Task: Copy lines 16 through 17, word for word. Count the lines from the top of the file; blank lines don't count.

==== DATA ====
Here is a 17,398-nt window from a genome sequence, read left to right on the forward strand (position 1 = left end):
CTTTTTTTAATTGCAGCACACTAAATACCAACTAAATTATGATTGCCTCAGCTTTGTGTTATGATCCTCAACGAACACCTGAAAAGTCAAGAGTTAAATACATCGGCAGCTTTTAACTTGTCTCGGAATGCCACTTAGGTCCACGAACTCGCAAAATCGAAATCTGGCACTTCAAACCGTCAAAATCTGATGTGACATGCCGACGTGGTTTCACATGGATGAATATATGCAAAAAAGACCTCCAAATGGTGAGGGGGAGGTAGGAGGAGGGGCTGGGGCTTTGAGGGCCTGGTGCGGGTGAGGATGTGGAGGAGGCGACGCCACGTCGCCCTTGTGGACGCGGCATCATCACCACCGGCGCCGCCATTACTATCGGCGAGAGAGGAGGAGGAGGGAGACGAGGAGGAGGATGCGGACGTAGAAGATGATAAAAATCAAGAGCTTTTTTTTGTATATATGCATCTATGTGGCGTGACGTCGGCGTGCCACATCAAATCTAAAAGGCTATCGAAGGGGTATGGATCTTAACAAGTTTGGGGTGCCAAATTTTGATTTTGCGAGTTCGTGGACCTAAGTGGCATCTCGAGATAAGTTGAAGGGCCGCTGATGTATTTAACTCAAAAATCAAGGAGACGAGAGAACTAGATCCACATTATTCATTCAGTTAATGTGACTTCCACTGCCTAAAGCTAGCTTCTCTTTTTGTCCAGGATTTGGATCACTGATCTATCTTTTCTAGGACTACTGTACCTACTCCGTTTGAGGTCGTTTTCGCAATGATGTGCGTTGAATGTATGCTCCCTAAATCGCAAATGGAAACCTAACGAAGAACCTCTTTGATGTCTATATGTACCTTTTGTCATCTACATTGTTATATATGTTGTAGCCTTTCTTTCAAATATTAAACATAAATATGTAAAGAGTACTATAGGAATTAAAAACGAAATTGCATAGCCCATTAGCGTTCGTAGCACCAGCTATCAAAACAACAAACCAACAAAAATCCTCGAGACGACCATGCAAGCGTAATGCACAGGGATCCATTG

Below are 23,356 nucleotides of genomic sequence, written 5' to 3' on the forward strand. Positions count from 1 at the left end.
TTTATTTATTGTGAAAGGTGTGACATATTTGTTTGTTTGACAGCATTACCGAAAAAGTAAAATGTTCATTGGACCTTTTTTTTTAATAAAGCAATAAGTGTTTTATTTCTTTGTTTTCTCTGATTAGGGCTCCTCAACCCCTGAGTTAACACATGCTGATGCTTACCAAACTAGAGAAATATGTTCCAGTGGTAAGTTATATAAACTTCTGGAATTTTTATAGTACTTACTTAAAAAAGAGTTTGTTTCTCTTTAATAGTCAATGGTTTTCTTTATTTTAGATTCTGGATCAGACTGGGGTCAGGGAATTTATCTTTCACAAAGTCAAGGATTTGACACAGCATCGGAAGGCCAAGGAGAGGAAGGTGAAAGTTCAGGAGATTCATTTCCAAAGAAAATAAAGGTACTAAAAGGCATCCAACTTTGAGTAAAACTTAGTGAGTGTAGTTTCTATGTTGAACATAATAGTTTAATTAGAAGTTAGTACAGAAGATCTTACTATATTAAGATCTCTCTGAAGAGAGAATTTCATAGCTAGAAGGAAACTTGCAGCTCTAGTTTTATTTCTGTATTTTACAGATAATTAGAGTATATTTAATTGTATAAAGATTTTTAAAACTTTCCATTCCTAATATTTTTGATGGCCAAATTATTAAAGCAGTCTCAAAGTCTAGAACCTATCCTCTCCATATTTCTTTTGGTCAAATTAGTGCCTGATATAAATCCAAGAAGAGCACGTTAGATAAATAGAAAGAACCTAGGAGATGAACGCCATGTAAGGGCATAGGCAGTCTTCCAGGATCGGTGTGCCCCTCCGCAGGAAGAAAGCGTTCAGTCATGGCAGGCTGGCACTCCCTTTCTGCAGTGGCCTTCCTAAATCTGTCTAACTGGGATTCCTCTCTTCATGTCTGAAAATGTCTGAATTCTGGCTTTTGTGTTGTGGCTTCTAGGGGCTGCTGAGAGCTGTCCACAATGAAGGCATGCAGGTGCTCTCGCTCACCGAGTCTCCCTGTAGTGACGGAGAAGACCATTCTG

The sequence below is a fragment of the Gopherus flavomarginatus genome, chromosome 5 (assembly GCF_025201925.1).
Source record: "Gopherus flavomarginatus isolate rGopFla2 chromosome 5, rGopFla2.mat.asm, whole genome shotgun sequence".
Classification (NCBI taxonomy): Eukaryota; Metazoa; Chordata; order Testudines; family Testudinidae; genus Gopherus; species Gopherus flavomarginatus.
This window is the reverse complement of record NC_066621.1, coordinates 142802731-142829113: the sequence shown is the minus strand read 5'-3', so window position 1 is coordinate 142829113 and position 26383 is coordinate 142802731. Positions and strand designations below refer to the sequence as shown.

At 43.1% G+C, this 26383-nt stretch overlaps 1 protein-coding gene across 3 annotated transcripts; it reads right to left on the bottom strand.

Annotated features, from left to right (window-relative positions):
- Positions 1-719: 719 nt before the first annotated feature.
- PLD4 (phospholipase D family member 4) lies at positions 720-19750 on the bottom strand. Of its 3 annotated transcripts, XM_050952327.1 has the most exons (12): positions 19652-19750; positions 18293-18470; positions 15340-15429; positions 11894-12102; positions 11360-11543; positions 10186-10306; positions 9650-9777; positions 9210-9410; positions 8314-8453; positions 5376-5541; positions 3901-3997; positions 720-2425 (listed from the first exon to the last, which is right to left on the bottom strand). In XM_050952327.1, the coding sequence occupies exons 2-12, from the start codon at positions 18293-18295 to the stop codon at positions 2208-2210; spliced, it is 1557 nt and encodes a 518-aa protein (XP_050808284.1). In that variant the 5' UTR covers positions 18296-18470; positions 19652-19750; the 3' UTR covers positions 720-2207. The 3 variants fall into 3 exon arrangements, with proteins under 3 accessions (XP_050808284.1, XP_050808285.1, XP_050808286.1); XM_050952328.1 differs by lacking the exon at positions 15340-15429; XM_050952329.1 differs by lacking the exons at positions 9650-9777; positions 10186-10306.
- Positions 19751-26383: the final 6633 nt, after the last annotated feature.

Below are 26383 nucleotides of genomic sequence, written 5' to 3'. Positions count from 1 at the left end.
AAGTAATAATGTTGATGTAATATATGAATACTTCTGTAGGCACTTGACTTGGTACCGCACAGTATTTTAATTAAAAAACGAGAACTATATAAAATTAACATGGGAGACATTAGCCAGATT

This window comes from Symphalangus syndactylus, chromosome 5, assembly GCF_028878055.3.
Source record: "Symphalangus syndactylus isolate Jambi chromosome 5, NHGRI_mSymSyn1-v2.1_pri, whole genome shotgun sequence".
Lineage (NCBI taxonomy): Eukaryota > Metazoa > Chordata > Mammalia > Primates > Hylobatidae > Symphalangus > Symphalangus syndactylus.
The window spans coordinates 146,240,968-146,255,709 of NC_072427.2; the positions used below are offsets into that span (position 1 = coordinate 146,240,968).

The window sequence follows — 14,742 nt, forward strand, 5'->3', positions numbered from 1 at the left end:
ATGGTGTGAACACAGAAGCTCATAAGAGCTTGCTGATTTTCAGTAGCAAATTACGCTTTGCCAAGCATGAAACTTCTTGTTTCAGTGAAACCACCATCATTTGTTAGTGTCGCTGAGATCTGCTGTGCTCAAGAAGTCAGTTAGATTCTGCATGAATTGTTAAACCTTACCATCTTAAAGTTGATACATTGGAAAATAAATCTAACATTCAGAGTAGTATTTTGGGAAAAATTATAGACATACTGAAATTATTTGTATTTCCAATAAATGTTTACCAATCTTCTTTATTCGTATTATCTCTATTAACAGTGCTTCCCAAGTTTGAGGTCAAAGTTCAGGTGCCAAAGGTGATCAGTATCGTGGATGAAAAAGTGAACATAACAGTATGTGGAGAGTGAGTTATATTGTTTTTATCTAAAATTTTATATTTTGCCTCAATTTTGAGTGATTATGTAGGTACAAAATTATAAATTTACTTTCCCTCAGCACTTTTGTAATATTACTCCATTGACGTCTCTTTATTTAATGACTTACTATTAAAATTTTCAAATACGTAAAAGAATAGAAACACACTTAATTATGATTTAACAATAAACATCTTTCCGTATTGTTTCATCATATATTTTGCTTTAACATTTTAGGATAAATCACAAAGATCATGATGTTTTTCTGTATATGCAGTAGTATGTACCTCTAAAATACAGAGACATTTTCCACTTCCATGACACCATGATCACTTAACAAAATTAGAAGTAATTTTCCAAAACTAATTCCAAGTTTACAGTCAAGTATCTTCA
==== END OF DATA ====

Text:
This window comes from Symphalangus syndactylus, chromosome 5, assembly GCF_028878055.3.
Source record: "Symphalangus syndactylus isolate Jambi chromosome 5, NHGRI_mSymSyn1-v2.1_pri, whole genome shotgun sequence".